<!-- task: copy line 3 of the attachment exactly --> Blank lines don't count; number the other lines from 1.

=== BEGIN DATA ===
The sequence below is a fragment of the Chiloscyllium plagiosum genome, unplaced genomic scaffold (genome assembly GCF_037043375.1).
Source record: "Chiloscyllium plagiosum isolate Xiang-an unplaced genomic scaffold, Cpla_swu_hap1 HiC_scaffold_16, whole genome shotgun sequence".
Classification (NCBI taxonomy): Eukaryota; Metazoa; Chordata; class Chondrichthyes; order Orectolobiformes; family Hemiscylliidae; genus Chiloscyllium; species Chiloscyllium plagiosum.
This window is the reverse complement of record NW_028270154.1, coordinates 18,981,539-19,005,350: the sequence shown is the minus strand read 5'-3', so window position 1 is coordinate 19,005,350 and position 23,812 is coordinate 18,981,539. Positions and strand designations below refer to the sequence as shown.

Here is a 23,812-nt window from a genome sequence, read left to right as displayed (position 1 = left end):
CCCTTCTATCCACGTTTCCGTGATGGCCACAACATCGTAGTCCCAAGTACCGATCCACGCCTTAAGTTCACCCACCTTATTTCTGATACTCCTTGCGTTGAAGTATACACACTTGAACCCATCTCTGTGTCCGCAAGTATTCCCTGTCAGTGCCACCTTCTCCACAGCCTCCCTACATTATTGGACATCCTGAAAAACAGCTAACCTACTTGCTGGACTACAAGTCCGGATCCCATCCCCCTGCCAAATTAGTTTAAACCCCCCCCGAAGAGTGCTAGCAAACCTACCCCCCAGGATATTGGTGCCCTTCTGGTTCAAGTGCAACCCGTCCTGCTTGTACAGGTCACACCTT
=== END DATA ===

Classification (NCBI taxonomy): Eukaryota; Metazoa; Chordata; class Chondrichthyes; order Orectolobiformes; family Hemiscylliidae; genus Chiloscyllium; species Chiloscyllium plagiosum.